…Or, the Worst Organized Race Ever.
All right, "The Worst Organized Race Ever" is perhaps a bit of an exaggeration. This morning was, however, the worst organized race that I’ve run in (and I’m still reeling from the nightmare from trying to get to the start line of the Virginia Beach Rock ‘N Roll Half Marathon in back in 2003). Now to their credit, SOME (who put on the Thanksgiving Day Trot for Hunger 5K) is a good organization and their hearts are in the right place. But… well…
I got there half an hour early with Alma and her friend Monica; while they had their numbers, I hadn’t been able to pick mine up yesterday. What happened next can only be described as an eternity of waiting. Let’s put it this way: I got my bib number faster at every single marathon I’ve ever run. Or for that matter, anything. The pages they were checking people off with weren’t in sequential order, the line moved so slowly I was starting to think that everyone at the front had died, they ran out of safety pins, and they finally said they were going to just start handing out numbers to people in line and you could register it to your name (and get your t-shirt) once the race was over… except they didn’t.
I literally got my number when I heard someone way over a megaphone, "Ok, runners, areyouready?*TOOT*" I swear, that’s how fast between the question and the sound was. And, just like that, you were off down a course that had… no mile markers. Helpful, huh? To be fair, there were some markers along the course, as I suddenly discovered when I passed the 2K point. Kilometer markers only? Were any of the runners here really worried about their per-kilometer pace? It was an out-and-back course through West Potomac Park, so it was nice to run alongside the water in the Hains Point area… well, at least until a Park Services truck that had been parked on the side of the road suddenly decided to start moving and do a u-turn on Ohio Drive. No, I am not making this up. The first two leaders had just passed by me going back towards the finish when the truck did this, nearly wiping out not only us at (approximately) the 2.25K mark but also the rest of the leaders. I saw several of the leaders hit the truck’s side in anger, to which I cheered.
At the far end of the course, there was a water stop… well, sort of. Rather than jugs of water, there were two people using a water cooler to pour water into cups. Suddenly I found myself thankful that I’d actually brought along my water bottle and belt, even though my main reason had been to have somewhere to put my keys. There was no chip timing at this race, but there were people standing at the end of the course writing down numbers as people came through. This is a race that, I should point out, over 2000 people registered for. (Actual turnout was probably closer to 1000.)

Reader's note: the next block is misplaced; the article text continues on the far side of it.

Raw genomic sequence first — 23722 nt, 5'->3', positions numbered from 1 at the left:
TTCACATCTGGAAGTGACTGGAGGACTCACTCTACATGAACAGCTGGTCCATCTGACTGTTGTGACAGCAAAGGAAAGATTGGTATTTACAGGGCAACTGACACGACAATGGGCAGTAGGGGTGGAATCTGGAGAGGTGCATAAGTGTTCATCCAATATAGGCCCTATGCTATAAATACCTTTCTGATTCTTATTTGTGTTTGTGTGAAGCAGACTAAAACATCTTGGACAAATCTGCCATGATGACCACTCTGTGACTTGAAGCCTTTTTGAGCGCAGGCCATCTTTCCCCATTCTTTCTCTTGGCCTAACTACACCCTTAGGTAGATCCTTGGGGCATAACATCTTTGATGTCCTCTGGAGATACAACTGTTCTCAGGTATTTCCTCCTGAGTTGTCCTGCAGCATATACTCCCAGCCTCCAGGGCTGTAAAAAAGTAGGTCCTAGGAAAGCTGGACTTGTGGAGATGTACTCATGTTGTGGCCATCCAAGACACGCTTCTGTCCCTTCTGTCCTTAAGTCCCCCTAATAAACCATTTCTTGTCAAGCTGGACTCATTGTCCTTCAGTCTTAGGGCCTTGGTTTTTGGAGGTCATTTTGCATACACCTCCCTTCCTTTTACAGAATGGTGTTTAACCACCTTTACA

Meanwhile, how was I? Well, I felt like crap to be honest. It was cold and starting to sprinkle on us, my nose was running and dripping down my throat (ugh), and I got a stitch in my side. Oh, and I ran almost the entire thing by myself because I wasn’t able to find Alma and Monica again before the race started (they’d gone to use a port-a-potty while I was getting my number and then *TOOT* the race was off!). I saw Alma coming back on the course when I was almost at the turn-around, and I finally caught her around the 4.5K point of the race; I picked up a tiny bit of speed at that point (or maybe Alma was slowing down?) because I ended up going over the finish line first, but certainly no more than 5 or 6 seconds ahead.
Despite feeling pretty bad I still did better than my last 5K, with a new PR of 26:23. Yay! (My old PR was 27:45 from back in May.) Pity so much else seemed to go wrong. Maybe I could just find a nice 5K somewhere warm for January?
Oh, and I think next year I’ll just run the Virginia Run Turkey Trot out in Centerville. Hills be damned, I’ll take a slightly harder course if it means simple competence.